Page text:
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A&M defense responds in win over Arkansas

FAYETTEVILLE, Ark. (AP) - Kevin Sumlin is still searching for all of the answers to turning around the youthful Texas A&M defense.

The Aggies' coach, however, had few complaints about how the timely defense played in a 45-33 win at Arkansas on Saturday night.

No. 9 Texas A&M (4-1, 1-1 Southeastern Conference) entered the game against the Razorbacks having already played 11 true freshmen on defense - with the result having been the league's worst defense.

After allowing 483 yards to Arkansas (3-2, 0-1), the Aggies still rank last in the SEC in total defense - allowing an average of 476.8 yards per game - but they made just enough critical stops to fend off the Razorbacks.

Arkansas never led in the game, but three times in the second half it had the ball with an opportunity to take the lead. Those drives ended in short order, thanks to a 34-yard interception return for a touchdown by Texas A&M's Deshazor Everett to open the half and a pair of other three-and-outs after stops by the Aggies.

``Can we be better? You bet we can,'' Sumlin said. ``But there's a lot that we can build off of going on the road and winning in this league (Saturday) in the fashion that we did.''

Everett's interception return for a touchdown came at a particularly critical time for the Aggies, who led 24-10 in the first half before the Razorbacks closed the lead to 24-20 at halftime.

Arkansas had the ball, and momentum, to start the second half - particularly with quarterback Brandon Allen playing well in his return from a shoulder injury that forced him to miss last week's loss at Rutgers.

On third-and-6, however, Allen stared down receiver Keon Hatcher on the right side of the field. Everett wasted little time in jumping in front of the receiver and quieting the Razorback Stadium crowd with his touchdown.

``Coach just told me to wait on the slant route,'' Everett said. ``I jumped it, and he threw it to me. It was big.''

Senior linebacker Steven Jenkins later added a game-clinching interception in the fourth quarter for Texas A&M, which won in its first trip to Fayetteville since 1990 - when both schools were members of the Southwest Conference.

While the Aggies' timely defensive plays helped secure the win, it was a not-so subtle change in the offense at halftime that provided the answer any time Arkansas threatened.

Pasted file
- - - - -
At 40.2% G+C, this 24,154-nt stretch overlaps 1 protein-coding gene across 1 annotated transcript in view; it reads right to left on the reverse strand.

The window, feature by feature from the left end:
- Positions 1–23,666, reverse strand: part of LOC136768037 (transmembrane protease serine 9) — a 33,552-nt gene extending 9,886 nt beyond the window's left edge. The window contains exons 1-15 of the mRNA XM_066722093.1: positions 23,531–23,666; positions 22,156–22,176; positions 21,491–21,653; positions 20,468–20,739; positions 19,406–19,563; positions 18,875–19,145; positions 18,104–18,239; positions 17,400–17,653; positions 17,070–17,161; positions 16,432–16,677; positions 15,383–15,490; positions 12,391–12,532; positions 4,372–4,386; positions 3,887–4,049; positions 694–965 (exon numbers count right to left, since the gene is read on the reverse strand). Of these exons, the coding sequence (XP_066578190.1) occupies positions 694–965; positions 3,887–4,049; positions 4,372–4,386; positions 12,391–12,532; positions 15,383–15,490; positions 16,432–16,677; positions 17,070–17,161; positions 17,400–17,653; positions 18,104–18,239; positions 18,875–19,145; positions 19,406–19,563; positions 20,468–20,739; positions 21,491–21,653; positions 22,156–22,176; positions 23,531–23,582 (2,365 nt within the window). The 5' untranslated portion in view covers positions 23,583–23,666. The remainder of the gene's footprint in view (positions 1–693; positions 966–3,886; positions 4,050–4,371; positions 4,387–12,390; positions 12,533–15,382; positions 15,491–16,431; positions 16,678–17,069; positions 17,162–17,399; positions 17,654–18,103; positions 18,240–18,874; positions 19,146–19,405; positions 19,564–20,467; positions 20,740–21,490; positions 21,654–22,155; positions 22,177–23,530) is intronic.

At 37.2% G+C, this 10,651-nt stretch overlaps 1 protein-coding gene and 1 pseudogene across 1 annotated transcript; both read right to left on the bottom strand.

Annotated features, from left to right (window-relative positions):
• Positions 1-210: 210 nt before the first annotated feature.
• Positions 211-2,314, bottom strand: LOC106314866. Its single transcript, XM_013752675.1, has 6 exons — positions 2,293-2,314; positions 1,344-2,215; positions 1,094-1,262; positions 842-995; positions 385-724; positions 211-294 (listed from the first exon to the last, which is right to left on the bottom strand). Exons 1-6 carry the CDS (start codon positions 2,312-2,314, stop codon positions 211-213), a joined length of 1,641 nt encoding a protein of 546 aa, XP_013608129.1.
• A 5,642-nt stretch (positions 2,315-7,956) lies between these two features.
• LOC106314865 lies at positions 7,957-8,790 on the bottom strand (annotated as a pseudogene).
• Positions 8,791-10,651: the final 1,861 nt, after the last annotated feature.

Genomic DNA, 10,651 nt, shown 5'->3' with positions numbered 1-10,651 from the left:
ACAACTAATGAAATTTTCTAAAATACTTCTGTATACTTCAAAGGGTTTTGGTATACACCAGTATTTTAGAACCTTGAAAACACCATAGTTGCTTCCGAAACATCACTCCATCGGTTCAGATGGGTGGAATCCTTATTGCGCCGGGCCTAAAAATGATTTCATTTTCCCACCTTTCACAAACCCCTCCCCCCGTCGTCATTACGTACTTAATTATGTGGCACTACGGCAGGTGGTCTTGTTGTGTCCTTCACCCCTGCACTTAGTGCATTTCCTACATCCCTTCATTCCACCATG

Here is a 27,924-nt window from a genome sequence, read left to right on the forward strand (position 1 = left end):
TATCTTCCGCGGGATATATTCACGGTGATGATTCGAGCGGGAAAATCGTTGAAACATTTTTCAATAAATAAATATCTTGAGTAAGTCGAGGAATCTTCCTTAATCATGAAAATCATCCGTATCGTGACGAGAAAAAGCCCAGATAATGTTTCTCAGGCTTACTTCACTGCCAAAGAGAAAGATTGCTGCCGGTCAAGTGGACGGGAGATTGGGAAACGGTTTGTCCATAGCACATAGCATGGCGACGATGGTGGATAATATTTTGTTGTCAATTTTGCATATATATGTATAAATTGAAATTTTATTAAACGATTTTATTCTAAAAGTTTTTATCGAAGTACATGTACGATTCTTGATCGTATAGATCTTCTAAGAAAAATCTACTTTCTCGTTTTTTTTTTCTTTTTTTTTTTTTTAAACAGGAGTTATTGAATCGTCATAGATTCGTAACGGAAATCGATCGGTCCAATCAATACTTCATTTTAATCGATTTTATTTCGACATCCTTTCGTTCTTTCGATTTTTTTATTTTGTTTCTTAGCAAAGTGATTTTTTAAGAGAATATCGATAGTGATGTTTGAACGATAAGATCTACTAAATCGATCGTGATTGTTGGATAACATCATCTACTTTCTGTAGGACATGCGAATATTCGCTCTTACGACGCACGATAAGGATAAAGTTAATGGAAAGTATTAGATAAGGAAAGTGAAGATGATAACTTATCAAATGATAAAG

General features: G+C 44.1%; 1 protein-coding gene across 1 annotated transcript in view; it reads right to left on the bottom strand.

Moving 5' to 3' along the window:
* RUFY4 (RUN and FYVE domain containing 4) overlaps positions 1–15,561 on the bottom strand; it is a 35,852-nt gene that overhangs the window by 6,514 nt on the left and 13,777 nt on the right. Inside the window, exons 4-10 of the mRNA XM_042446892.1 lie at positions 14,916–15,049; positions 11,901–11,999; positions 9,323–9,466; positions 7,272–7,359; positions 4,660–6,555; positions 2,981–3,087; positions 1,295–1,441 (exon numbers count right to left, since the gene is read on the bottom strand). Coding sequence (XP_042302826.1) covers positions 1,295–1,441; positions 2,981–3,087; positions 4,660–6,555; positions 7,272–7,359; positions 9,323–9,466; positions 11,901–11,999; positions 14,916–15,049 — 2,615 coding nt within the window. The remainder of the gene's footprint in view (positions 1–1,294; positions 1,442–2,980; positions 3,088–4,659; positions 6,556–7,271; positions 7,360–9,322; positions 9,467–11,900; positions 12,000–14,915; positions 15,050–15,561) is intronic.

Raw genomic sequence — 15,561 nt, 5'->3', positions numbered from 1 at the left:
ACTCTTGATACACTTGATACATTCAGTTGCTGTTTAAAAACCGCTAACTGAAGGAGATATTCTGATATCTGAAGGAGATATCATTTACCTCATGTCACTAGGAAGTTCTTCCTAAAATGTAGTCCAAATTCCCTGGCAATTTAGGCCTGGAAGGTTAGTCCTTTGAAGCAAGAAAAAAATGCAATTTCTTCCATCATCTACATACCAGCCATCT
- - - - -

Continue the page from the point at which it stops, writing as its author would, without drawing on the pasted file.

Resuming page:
Texas A&M finished with 523 yards of total offense, 316 of which came in the first half. During the half, quarterback Johnny Manziel rarely had so much as a hand from an Arkansas defender touch him.

The Heisman Trophy winner accounted for 253 yards of total offense in the half, 204 passing and another 49 on the ground.

Manziel finished with 320 yards of total offense, but it was the Aggies' running game that controlled the action throughout the second half.

Led by Trey Williams' 83 yards rushing on 9 carries, Texas A&M ran the ball 29 times for 150 yards in the second half. They finished with 262 yards rushing on 44 carries, with Tra Carson adding 64 yards and Ben Malena 40 in the balanced effort.

``To be able to adjust and really play a style that is different for us, different than people think is different for us, will do a lot for our confidence going down the road,'' Sumlin said.

The Aggies threw the ball only seven times in the second half, though Manziel still finished with 261 yards passing after completing 23 of 30 passes.

On one drive, after Arkansas pulled to 31-27, Texas A&M ran the ball eight straight times on its following possession. Williams capped the 68-yard drive with a 17-yard touchdown run, showing that while Manziel is a (big) piece of the offense, he's not the only option.

``I think it shows a different dimension of our offense,'' Malena said. ``People look at our offense as being so spread out, the Air Raid offense or whatever.

``But we had two or three consecutive drives where we threw the ball maybe one or two times. I think it just shows how good our offensive line is.''

The Aggies are off this week before returning to action at Mississippi on Oct. 12.

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